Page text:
View from City Road: Fighter project flies into fog
Wednesday 01 July 1992
On the face of it the Germans, as expected, decided to pull out of the project, leaving the UK, Italy and Spain to soldier on. But the Christian Democrat and Social Union parties voted to continue co-operating with Germany's EFA partners, which gave some of the British companies involved grounds for optimism.
The UK has consistently backed the programme but John Major yesterday raised the prospect of reviewing its involvement. Given that the contractors have been made acutely aware of opposition on cost grounds from the Treasury this could herald yet more uncertainties, or so the pessimists suggested yesterday.
In the fog, investors formed the judgement that it was bad news for British Aerospace, whose shares dropped a further 8p to 245p, making for a 103p drop in two months. But shares in other EFA contractors such as GEC, with a pounds 500m involvement, Smiths Industries and Rolls-Royce were largely unaffected.
The immediate financial damage is, however, limited. Development work currently under way has been paid for by the four governments and not by the companies themselves. It is a question of lost opportunity rather than uncovered exposure.
It is still possible that the UK contractors, principally BAe, will benefit from the decision if they receive a larger proportion of the work following Germany's withdrawal. BAe is building the front fuselage and cockpit and part of the right-hand wing. It might gain the contract for the centre fuselage, which was to have been built in Germany.
But this argument should be treated with some scepticism. The total size of the project is bound to come down and costs are under pressure, with or without Germany.
EFA fears have not noticeably depressed the relative share price performance of Rolls or Smiths over the past year. In the case of British Aerospace, which has underperformed by 60 per cent, the cost of walking away from regional aircraft is a more pressing concern than a scaled down or lost EFA.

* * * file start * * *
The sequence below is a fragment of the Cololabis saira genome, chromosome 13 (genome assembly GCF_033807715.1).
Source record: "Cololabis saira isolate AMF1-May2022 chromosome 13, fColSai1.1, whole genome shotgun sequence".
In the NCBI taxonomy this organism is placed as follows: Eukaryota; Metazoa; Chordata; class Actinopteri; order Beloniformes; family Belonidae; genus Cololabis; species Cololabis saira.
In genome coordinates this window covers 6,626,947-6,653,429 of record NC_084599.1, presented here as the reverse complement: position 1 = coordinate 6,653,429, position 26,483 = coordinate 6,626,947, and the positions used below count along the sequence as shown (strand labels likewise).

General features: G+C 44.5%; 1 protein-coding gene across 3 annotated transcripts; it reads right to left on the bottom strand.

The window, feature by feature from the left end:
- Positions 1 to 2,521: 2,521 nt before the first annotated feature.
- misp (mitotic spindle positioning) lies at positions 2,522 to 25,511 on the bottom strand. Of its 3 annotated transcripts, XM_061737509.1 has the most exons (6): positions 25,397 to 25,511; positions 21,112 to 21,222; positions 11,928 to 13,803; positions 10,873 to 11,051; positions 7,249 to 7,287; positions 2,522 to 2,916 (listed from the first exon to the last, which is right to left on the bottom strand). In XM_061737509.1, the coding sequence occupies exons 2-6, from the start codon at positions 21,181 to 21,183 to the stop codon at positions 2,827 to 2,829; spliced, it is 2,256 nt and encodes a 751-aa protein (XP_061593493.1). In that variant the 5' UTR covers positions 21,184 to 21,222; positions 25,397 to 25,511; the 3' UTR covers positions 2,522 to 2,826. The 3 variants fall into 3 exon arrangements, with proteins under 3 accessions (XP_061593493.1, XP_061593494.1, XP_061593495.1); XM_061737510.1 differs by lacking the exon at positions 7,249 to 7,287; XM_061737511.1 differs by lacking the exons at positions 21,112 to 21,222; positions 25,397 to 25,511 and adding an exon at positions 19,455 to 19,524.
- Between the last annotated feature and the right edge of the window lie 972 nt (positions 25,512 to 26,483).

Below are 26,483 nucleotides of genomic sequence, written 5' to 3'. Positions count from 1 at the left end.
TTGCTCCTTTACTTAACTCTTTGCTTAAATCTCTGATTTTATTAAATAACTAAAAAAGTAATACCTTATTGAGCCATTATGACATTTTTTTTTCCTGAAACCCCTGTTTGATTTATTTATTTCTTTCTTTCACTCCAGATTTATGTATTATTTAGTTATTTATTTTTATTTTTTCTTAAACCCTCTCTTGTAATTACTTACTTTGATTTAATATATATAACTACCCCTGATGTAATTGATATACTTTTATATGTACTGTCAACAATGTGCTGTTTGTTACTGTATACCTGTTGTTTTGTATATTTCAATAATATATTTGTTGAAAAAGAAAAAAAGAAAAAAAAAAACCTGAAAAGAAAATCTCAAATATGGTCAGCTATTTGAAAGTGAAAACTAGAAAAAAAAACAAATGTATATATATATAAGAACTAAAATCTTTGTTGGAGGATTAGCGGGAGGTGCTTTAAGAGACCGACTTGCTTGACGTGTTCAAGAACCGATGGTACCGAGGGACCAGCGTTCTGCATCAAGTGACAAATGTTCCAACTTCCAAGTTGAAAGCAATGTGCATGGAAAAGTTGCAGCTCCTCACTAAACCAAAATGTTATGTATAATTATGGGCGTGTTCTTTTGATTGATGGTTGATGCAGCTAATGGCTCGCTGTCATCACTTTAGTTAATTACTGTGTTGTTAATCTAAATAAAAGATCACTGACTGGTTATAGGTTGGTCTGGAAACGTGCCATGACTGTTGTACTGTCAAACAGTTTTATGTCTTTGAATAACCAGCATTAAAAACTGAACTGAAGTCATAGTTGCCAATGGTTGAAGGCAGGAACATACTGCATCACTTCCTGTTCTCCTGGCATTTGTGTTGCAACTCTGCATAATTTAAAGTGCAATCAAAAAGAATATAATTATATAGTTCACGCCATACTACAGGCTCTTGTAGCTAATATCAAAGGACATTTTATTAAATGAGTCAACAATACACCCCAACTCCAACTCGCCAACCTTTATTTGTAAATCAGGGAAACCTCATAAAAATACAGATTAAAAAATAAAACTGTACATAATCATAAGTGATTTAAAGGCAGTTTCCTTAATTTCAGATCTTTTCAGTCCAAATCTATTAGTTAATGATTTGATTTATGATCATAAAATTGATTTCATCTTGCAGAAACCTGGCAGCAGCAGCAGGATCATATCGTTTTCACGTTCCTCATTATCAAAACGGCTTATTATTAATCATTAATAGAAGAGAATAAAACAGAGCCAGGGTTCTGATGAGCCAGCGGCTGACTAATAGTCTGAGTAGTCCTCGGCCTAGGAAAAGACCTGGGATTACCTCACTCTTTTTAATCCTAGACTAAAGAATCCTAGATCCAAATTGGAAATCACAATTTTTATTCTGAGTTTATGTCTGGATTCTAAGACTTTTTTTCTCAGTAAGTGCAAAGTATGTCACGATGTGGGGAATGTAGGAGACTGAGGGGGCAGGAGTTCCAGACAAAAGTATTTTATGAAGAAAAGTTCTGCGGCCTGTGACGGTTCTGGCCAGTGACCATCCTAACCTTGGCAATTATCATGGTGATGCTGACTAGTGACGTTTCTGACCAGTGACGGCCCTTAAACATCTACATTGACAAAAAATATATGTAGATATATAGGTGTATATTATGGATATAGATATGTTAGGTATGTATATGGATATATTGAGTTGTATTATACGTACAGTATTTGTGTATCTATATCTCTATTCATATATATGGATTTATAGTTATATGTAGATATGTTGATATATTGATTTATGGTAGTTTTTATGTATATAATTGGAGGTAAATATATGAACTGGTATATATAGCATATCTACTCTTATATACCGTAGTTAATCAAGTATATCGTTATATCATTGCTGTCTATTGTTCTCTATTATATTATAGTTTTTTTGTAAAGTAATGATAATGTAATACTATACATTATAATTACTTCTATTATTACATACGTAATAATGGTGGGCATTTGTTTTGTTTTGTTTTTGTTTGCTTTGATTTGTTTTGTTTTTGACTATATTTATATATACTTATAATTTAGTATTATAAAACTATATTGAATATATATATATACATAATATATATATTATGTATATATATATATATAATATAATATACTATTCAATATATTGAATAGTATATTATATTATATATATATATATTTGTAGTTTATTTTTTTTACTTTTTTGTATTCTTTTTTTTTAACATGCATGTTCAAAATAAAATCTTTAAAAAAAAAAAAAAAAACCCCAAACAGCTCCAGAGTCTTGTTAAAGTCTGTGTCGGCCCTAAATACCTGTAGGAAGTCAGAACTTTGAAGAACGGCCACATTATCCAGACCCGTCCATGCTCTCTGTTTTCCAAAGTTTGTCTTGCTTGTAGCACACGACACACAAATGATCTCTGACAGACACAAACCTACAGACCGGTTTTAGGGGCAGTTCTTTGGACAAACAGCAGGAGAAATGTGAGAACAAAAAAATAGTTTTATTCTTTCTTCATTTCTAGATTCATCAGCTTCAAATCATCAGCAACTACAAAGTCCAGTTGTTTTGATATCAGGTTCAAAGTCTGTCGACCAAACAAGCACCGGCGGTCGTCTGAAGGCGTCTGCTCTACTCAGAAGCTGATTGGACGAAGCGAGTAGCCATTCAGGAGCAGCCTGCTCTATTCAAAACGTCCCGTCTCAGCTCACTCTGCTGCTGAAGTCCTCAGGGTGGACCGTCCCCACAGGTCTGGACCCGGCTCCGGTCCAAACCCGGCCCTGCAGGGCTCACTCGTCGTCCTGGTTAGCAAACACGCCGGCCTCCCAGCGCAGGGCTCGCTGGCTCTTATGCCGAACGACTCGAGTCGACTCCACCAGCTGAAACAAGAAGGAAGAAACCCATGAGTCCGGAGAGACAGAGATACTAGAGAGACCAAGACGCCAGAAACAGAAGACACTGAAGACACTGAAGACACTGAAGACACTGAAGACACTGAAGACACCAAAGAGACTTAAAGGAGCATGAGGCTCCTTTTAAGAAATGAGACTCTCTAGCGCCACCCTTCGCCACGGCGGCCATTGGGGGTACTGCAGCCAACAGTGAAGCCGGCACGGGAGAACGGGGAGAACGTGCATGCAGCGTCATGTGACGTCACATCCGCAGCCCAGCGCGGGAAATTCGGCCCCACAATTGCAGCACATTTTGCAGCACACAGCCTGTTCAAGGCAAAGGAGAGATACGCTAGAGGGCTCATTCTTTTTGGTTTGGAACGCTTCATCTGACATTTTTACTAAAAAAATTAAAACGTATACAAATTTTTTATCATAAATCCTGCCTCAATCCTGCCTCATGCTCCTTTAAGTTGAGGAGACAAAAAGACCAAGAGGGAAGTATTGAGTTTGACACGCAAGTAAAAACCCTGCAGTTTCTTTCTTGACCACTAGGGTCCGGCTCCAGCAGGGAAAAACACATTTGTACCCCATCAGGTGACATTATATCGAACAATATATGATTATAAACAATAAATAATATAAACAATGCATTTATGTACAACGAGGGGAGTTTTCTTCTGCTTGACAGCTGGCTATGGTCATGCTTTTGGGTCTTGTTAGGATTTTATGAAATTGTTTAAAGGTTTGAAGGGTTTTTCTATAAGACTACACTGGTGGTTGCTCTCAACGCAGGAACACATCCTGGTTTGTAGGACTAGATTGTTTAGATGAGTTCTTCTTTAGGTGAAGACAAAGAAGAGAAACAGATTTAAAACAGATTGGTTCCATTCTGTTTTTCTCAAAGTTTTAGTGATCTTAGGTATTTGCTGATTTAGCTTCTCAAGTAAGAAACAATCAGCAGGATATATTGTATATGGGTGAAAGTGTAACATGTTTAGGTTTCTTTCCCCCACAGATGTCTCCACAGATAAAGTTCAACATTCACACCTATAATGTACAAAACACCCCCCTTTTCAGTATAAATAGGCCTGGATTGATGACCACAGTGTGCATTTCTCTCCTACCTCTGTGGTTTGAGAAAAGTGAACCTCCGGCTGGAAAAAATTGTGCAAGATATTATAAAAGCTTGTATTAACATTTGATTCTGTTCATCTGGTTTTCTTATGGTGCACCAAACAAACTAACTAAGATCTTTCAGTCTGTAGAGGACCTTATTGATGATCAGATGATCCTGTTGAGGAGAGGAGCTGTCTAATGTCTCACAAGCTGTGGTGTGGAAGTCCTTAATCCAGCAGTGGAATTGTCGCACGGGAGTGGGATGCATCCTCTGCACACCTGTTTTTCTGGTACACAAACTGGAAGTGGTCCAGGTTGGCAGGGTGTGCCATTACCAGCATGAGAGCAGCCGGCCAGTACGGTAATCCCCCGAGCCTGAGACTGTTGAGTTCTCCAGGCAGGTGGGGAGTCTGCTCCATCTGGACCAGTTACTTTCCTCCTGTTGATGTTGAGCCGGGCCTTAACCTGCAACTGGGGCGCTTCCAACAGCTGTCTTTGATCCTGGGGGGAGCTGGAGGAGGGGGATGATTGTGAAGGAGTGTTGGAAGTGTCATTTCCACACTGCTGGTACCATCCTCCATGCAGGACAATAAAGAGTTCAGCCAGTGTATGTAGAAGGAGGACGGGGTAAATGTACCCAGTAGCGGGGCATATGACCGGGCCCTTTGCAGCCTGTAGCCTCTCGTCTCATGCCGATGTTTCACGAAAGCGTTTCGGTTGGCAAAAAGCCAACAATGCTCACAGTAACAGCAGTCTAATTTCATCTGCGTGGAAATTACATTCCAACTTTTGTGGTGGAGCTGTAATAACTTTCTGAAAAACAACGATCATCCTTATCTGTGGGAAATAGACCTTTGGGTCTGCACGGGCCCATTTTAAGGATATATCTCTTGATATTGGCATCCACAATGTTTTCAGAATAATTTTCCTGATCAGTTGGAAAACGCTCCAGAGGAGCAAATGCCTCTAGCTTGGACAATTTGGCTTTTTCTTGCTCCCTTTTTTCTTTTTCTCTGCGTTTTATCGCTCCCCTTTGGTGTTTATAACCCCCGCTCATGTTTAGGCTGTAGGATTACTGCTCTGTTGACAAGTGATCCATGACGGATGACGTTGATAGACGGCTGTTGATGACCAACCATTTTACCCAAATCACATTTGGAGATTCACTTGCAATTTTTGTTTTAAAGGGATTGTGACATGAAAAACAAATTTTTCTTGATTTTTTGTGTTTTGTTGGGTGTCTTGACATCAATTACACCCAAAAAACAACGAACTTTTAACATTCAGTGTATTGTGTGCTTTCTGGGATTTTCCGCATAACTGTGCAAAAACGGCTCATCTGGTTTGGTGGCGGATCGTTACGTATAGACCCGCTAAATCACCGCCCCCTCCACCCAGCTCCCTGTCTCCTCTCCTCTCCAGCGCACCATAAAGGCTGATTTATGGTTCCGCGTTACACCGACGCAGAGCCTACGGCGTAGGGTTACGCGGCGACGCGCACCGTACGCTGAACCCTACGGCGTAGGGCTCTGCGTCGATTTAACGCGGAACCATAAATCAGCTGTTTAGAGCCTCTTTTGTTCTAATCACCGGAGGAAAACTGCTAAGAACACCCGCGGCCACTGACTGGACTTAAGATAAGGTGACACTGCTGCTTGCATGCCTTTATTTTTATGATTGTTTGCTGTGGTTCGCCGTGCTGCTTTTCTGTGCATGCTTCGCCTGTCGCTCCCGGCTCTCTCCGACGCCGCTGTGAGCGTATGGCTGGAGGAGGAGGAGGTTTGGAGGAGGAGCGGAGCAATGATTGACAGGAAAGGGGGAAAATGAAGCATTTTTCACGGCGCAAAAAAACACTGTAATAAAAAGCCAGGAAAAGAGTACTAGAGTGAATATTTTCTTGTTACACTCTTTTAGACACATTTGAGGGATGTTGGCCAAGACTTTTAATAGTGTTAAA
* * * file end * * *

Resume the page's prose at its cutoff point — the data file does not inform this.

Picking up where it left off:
- 1 Kermit the Frog has a new girlfriend named Denise
- 2 The excuses your boss is most likely to believe when you call in sick
- 3 Moscow voted the world's unfriendliest city
- 4 I'm pansexual – here are the five biggest misconceptions about my sexuality
- 5 More than 11,000 Icelanders offer to house Syrian refugees to help European crisis
The one chart that shows how George Osborne is almost certainly going to be our next Prime Minister
The excuses your boss is most likely to believe when you call in sick
Three-year-old ultra-Orthodox Jewish children told 'the non-Jews' are 'evil' in worksheet produced by London school
Bono's group has made more money from Facebook investment than from all his music
Wikipedia rocked by 'rogue editors' blackmail scam targeting small businesses and celebrities
Climate change: 2015 will be the hottest year on record 'by a mile', experts say
Jeremy Corbyn calls Osama bin Laden's killing a 'tragedy' - but was it taken out of context?
Tony Blair attacks Jeremy Corbyn's 'Alice In Wonderland' politics
Theresa May says migrants should be banned from entering the UK unless they have jobs lined up
Iain Duncan Smith 'should resign over disability benefit death figures', says Jeremy Corbyn
If you're not already angry about the refugee crisis, here's a history lesson to remind you why you really should be
iJobs Money & Business
£14000 - £16000 per annum: Recruitment Genius: This company was established in...
£20000 - £25000 per annum + OTE 40k: SThree: SThree are a global FTSE 250 busi...
£20000 - £25000 per annum + competitive: SThree: SThree are a global FTSE 250 ...
£20000 - £25000 per annum: Recruitment Genius: We are a vibrant and establishe...